Allyson Riggs

Everything Everywhere ends on a note not of violence, but of compassion. That is the key in how to be happy, according to Buddhism. “I don't know whether the universe, with its countless galaxies, stars and planets, has a deeper meaning or not, but at the very least, it is clear that we humans who live on this earth face the task of making a happy life for ourselves,” writes the Dalai Lama. “I have found that the greatest degree of inner tranquility comes from the development of love and compassion. The more we care for the happiness of others, the greater our own sense of well-being becomes.”

The Dalai Lama also says that the best people to teach us about compassion aren’t our friends and families, but our enemies—so it seems particularly apt that Evelyn learning to love Deirdre is a key turning point in Everything Everywhere All At Once.

This is the opposite of nihilism.

Instead of disassociating from the world, Buddhism advocates for valuing life and human connection. Gautama Buddha may have become enlightened but he still spent his days in conversation with regular people, helping them ease their suffering.

At the end of the film, Evelyn is still enlightened, she can still hear the whispers of her other selves in those other universes. But she is now able to foster a better relationship with her family, and thus able to truly be present and happy in her present reality.

As Thầy told me, Buddhism does talk about the vast universe and the multiverse, but the central focus of the philosophy is on the self. “It doesn't matter how many universes are out there, it doesn't matter how many people are out there,” he says. “We have no control over that. What we can control is our own mind. Everything that Buddha teaches is basically: return to your mind. We don't have to do anything. We already know everything is changing—one thing leads to the next, it's endless. We don't have to run after that. What we have to do is return to ourselves.” At the end of the film, after hearing the voices of the different realities, Evelyn comes back to herself, and looks at the camera with a smile.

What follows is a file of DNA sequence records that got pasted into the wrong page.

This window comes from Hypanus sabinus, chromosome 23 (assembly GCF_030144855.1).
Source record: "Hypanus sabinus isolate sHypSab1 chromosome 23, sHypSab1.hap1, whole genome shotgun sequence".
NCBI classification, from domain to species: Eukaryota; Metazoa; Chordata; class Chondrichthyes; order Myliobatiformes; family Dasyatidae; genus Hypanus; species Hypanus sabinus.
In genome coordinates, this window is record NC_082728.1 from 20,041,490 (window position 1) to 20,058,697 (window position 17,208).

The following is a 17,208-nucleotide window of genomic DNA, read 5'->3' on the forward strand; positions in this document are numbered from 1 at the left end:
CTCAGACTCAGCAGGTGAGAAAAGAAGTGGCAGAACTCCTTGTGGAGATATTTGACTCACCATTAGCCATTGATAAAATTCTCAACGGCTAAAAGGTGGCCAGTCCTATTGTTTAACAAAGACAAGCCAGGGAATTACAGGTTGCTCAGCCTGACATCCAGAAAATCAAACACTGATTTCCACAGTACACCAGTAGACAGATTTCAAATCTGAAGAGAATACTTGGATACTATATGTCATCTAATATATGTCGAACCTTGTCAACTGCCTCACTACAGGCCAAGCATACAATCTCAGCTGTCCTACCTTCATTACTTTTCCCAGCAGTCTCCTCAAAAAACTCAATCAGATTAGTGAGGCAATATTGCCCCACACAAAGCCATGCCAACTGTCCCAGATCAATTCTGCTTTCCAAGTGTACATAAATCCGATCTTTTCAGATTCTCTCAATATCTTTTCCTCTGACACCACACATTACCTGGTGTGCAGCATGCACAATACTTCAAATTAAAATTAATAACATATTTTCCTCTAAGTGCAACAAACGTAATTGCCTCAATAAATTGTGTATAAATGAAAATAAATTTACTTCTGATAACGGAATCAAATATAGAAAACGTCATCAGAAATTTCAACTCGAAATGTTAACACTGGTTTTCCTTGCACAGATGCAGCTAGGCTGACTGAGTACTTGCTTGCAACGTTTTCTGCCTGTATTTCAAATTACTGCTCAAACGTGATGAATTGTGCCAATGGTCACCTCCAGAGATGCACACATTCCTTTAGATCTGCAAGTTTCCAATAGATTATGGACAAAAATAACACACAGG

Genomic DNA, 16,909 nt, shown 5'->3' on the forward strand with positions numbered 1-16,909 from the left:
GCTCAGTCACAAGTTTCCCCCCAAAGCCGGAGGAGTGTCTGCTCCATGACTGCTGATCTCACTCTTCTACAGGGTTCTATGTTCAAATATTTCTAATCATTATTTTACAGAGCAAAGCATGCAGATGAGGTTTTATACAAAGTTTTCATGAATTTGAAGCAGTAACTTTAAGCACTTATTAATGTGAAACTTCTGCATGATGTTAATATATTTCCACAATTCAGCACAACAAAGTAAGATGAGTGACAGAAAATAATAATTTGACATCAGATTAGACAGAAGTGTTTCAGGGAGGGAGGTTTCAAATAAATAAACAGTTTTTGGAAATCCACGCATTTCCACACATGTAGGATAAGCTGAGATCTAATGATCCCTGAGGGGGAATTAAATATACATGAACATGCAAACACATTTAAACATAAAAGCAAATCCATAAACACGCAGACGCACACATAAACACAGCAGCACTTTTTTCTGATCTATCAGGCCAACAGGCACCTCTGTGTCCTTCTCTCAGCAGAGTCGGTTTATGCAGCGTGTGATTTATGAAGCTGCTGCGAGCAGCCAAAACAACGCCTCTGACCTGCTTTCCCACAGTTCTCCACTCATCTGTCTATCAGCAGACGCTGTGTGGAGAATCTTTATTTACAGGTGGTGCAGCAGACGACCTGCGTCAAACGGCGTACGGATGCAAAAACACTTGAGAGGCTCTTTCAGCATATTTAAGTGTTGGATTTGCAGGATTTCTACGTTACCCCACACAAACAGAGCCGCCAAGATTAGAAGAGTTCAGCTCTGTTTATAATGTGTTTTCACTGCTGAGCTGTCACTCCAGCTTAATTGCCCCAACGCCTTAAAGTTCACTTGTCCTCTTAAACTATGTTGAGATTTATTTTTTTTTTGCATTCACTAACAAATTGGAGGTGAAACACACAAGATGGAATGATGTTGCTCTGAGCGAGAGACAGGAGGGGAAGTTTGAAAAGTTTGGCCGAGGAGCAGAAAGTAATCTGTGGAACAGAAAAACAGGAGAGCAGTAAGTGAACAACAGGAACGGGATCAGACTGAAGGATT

Granted, Daniels didn’t set out to make a Buddhist film, and this essay may make the film sound more pretentious than it actually is (then again, their inspiration for the multiverse in the film was quantum physics). But they did create a touching, funny movie with an almost all-Asian cast, and placed Eastern imagery of Wong Kar-wai and Buddhism on an equal playing field with the Western imagery of Pixar’s Ratatouille and the children’s book ​​Sylvester and the Magic Pebble.

They have also reclaimed Buddhist imagery, using it not as an exotic set piece or a shorthand for wellness and spirituality, but actively engaging with its philosophy. And the message is one that both Buddhist and non-Buddhist can find comfort in: don’t go chasing the multiverse, look for love and connection in the universe you’re used to.

Published on August 16, 2022

Words by Diep Tran

Diep Tran is a culture critic/reporter/editor based in New York City. Her loves include musical theater and period dramas. She interviewed Keanu Reeves once and got him to admit he was Asian. Twitter: @DiepThought